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Edinburg EDC: Thousands who attended 12th Annual Texas Cook ‘Em – High Steaks in Edinburg at H-E-B Park saw first-hand why the community is becoming a “Destination City”

Featured, some of the members of the winning teams, judges, and community leaders who participated in the 12th Annual Texas Cook ‘Em – High Steaks in Edinburg competition held on Friday, July 1 and Saturday, July 2, 2017 at H-E-B Park in Edinburg. The Edinburg Economic Development Corporation, which is the jobs-creation arm of the Edinburg Mayor and Edinburg City Council, was a major financial sponsor of the event, which draws hundreds of visitors to Edinburg. Front row, from left: Proudly sporting their  team red outfits are Myranda Johnson with Road Crew BBQ, Lauria Franklin Kelley with Road Crew BBQ; Gary Kelley with Road Crew BBQ; and Ross Kelley with Road Crew BBQ, whose team from Sinton, Texas was the Texas Cook ‘Em Overall Champion for 2017; and Jerry Cárdenas with Loaded Smoke of Raymondville, the Reserve Grand Champion for the International Barbeque Cookers Association (IBCA); Michelle Dang, Judge with the Steak Cookoff Association (SCA); and Fred Robles with Rio Valley Meat of Weslaco, Grand Champion of the International Barbeque Cookers Association (IBCA). Featured, middle row, from left: Marty Martin with Rio Valley Realty and Member, Board of Directors, Edinburg Chamber of Commerce; J.J. Flores with Chorizo of San Manuel and Member, Board of Directors, Edinburg Chamber of Commerce; Ashley Tapia, Assistant, International Barbeque Cookers Association; Judy Tapia, Assistant, International Barbeque Cookers Association; Eddie Tapia, Head Judge, International Barbeque Cookers Association; Letty González, President, Edinburg Chamber of Commerce; Ronnie Larralde, Director of Marketing and Special Events, Edinburg Chamber of Commerce; Stephanie O. Larralde with The University of Texas Rio Grande Valley and Ambassador, Edinburg Chamber of Commerce; Michelle Gallaway, Judge, Steak Cookoff Association; and Sara Treviño, Secretary, International Barbeque Cookers Association. Featured, back row, from left: Martín Rivas, Director of Membership, Edinburg Chamber of Commerce; Imelda Rodríguez, Director of Tourism, Edinburg Convention and Visitors Bureau; Brett Gallaway, Judge, Steak Cookoff Association; Roddy Treviño with Roadster BBQ and 1st Place Winner in the H-E-B Steak Challenge; and Jake Barrera, Judge, International Barbeque Cookers Association.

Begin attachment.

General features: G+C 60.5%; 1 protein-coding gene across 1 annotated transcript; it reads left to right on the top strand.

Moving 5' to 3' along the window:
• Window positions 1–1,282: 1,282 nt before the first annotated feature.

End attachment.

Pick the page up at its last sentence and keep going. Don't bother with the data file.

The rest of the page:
Featured: Joe González, Manager, H-E-B Rio Grande Valley Meat Market, provides expert advice to help contestants select rib-eye steaks for the premier portion of the 12th Annual Texas Cook ‘Em – High Steaks in Edinburg, held at H-E-B Park in Edinburg on Saturday, July 2, 2017. The steak selection was a process by which the teams chose their meat for the day-long competition, which drew 127 teams from Edinburg, the Valley, Texas and beyond. Initially done by a lottery, the teams then lined up in numerical order based on that lottery and picked their steaks. The Steak Cookoff Association (SCA) is the sanctioning body for the steak portion of Texas Cook ‘Em – High Steaks in Edinburg. The SCA requires the event to provide the same high-quality steaks for equal competitive opportunities for all the teams.